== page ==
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timothy from the yes-but-where-are-the-perps dept.
An anonymous reader writes "Following reports of misconduct by Google employees in Kenya and India, It has been found that Google IP addresses have been responsible for deliberate vandalism of OpenStreetMap data. While it is unlikely that this was a deliberate or coordinated attack by Google HQ on thecompetition, multiple such reports does raise the question of whether or not Google has become too big to effectively enforce its 'Don't be evil' philosophy across its massive organization."
The way he responded wouldn't even be appropriate if the customer were directly, personally insulting him to start off with. As a PR guy, you have to hold your tongue, whether the person you're talking to is internet famous or not.
Soulskill from the what-could-possibly-go-wrong dept.
pbahra writes "Renault has launched what it describes as a 'tablet,' an integrated Android device built into its next range of cars, effectively opening the way to the car-as-a-platform. At the Le Web conference last year, Renault's chief executive, Carlos Ghosn, announced the company's intention to open up the car to developers, safety considerations not withstanding. 'The car is becoming a new platform,' said Mr. Hoffstetter. He said the seven-inch device can be controlled by voice recognition or by buttons on the steering wheel. 'We need help now,' he said. 'We need developers to work on apps.' When it launches, there will be about 50 apps bundled with the device, mostly written by Renault. 'We will open a Renault app store for people to download their own apps,' he said."
While I like the idea of such apps for certain purposes — a maintenance interface, less-inconvenient navigation and stereo controls, interesting driving stats — I'm skeptical of the average driver's ability to use one of these without turning his car into a 3,000-lb angry bird.
Unknown Lamer from the secret-dolphin-plot-to-overthrow-opressors dept.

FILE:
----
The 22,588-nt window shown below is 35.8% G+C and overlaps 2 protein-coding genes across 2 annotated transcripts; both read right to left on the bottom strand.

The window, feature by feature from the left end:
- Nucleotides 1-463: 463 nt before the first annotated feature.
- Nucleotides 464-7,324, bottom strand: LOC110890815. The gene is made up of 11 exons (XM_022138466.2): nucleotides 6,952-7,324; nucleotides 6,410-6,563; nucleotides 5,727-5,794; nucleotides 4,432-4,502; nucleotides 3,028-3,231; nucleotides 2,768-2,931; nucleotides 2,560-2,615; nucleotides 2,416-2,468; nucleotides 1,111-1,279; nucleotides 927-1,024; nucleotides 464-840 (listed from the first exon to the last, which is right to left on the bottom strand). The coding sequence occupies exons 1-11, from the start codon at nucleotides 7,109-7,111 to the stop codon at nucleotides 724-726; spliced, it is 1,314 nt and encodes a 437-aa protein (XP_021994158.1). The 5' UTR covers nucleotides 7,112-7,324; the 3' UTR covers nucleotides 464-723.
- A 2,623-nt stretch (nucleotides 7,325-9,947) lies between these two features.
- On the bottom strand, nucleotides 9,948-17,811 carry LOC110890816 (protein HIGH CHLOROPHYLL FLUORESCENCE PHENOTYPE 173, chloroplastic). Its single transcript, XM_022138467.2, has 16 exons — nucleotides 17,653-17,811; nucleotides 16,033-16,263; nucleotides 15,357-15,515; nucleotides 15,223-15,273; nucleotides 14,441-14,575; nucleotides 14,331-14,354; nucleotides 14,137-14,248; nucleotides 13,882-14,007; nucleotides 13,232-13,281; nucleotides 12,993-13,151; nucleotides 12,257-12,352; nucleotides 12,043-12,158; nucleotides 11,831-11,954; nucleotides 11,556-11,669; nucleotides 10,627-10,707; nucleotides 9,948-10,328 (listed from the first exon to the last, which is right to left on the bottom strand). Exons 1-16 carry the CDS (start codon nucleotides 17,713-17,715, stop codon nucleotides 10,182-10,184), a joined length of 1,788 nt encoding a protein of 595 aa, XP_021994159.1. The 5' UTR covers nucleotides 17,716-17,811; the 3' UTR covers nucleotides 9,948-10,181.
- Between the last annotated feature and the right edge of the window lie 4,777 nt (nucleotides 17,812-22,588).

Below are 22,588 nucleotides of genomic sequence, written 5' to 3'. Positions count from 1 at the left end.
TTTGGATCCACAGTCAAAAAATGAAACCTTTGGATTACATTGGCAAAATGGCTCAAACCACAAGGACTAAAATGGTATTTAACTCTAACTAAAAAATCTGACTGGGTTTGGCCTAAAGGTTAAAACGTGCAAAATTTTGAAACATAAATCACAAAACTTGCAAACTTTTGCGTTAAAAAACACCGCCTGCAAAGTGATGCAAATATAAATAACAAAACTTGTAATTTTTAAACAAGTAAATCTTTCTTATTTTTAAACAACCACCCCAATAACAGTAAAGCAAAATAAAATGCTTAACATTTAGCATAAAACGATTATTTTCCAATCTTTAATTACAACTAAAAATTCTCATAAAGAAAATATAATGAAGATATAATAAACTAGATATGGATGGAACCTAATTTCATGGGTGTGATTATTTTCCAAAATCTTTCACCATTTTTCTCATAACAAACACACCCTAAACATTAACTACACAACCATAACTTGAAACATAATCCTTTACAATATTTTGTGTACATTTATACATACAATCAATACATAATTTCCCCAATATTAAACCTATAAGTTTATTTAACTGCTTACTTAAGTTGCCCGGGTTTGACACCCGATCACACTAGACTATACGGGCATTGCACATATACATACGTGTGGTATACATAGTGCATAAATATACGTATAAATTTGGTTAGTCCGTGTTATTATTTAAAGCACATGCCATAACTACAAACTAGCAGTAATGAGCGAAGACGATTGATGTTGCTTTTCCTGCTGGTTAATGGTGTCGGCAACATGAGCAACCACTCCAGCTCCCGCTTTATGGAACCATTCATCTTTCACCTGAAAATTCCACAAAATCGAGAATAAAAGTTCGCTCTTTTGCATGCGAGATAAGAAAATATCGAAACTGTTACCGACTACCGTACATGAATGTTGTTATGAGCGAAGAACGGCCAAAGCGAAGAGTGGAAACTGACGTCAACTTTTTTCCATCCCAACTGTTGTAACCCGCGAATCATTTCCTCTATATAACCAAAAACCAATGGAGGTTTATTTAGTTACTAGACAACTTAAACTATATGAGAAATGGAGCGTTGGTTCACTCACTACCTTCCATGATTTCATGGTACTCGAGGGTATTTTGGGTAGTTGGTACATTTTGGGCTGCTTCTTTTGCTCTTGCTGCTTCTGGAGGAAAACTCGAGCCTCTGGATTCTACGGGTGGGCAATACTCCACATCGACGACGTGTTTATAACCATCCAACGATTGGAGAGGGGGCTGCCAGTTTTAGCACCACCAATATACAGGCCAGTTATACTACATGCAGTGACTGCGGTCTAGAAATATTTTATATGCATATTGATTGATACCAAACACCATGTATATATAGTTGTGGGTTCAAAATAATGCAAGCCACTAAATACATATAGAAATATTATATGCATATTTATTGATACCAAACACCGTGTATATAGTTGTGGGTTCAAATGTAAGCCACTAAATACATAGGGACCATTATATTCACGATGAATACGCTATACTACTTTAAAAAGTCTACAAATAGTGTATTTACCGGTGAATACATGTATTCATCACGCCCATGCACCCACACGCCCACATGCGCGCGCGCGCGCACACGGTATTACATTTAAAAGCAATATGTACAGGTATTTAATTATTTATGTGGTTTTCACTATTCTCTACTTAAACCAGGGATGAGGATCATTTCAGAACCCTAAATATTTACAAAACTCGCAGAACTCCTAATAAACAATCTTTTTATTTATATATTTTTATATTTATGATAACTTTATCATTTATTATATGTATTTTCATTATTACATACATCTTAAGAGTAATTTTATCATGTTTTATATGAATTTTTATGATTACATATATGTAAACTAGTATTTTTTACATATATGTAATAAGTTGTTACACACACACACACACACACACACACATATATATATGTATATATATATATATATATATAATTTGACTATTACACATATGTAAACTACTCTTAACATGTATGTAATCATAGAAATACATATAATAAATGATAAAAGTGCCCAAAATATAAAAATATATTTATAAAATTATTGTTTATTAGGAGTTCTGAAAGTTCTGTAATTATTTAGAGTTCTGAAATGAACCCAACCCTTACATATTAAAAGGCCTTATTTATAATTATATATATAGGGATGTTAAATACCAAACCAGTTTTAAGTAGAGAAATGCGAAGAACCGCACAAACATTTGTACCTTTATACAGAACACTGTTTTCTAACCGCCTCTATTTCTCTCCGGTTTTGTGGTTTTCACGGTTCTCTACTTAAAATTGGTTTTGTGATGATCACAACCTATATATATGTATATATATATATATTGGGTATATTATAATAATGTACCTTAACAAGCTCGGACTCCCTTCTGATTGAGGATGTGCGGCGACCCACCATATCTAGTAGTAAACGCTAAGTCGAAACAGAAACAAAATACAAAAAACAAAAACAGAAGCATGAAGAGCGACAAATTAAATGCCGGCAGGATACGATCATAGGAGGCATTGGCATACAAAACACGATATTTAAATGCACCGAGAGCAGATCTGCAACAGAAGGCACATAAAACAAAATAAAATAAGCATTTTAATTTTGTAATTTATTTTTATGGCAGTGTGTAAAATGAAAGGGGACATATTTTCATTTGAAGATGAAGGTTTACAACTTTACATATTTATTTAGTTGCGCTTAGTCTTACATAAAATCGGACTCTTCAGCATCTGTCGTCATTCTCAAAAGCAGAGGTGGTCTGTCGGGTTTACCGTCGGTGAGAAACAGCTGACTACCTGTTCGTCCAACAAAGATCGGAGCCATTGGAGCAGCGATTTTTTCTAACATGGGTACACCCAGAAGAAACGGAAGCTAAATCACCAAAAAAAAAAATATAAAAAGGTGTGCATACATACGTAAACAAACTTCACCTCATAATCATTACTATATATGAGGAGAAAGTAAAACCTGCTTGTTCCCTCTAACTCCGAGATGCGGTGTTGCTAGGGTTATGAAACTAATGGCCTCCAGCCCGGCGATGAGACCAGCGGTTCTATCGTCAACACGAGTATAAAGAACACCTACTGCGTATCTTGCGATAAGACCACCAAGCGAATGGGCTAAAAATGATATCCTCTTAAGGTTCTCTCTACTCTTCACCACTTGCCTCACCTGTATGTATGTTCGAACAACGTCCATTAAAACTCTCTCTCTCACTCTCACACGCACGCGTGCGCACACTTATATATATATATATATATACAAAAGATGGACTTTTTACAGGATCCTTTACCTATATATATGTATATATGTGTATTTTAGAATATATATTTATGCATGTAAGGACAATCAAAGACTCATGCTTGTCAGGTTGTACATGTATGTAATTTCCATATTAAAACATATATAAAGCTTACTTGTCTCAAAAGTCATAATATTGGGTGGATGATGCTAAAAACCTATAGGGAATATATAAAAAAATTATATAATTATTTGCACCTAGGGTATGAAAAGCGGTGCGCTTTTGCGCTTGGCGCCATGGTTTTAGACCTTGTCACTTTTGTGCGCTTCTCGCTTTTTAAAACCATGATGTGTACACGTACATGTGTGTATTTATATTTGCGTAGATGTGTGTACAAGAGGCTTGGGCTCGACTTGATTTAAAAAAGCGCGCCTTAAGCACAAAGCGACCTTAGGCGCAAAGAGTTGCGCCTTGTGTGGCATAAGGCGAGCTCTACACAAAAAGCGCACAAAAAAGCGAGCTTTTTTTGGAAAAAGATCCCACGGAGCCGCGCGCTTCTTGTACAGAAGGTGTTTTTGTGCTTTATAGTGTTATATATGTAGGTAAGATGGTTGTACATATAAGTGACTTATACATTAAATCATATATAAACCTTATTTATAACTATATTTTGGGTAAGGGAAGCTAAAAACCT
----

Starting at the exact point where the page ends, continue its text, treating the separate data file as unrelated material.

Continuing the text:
Pierre Bezukhov writes with this excerpt from an article at Doctor Tipster: "A Dutch researcher has created a virus with the potential to kill half of the planet's population. Now, researchers and experts in bioterrorism debate whether it is a good idea to publish the virus creation 'recipe'. However, several voices argue that such research should have not happened in the first place. The virus is a strain of avian influenza H5N1 genetically modified to be extremely contagious ... created by researcher Ron Fouchier of the Erasmus Medical Center Rotterdam, Netherlands. The work was first presented at a conference dedicated to influenza that took place in September in Malta."
tspaghetti (2341496) writes "I'm an IT Support tech at a school district in Maine, and we're running into a problem with old VHS tapes. As time goes on, more and more of them are deteriorating and ultimately failing. Many older educational VHS titles aren't available on DVD, so purchasing new digital copies is out of the question. Adding to the complexity is the fact that the individual teachers, not the schools, own many of the VHS tapes in question. Is there any way to legally preserve these tapes, either through conversion to DVD or some other way?"
An anonymous reader writes "Samsung fansite, Sammy Hub reports Samsung has developed a solar-powered internet school for Africa. Although its more of a CSR initiative to show how 'responsible' they are, the idea is really good. Hopefully, more companies should chime in the near future, which should not only include Africa but also other 3rd world regions" Link to Original Source
WML MUNSON writes "A Belleville, NJ woman faces charges after she made a fake Facebook profile about her ex-boyfriend. Her lawyer says that while she may have violated Facebook rules, there's no law in New Jersey against creating a profile of anyone online. Morris County prosecutors say that even though the ID theft law doesn't mention the Internet, her action harmed her ex-boyfriend's reputation." Link to Original Source
From the article:
"But signs exist all around us in daily life. For instance, NASA's need for smaller, lighter electronics in space has helped drive the greater trend toward shrinking smartphones and other miniaturized gadgets. "
So, NASA invented Moore's Law, too?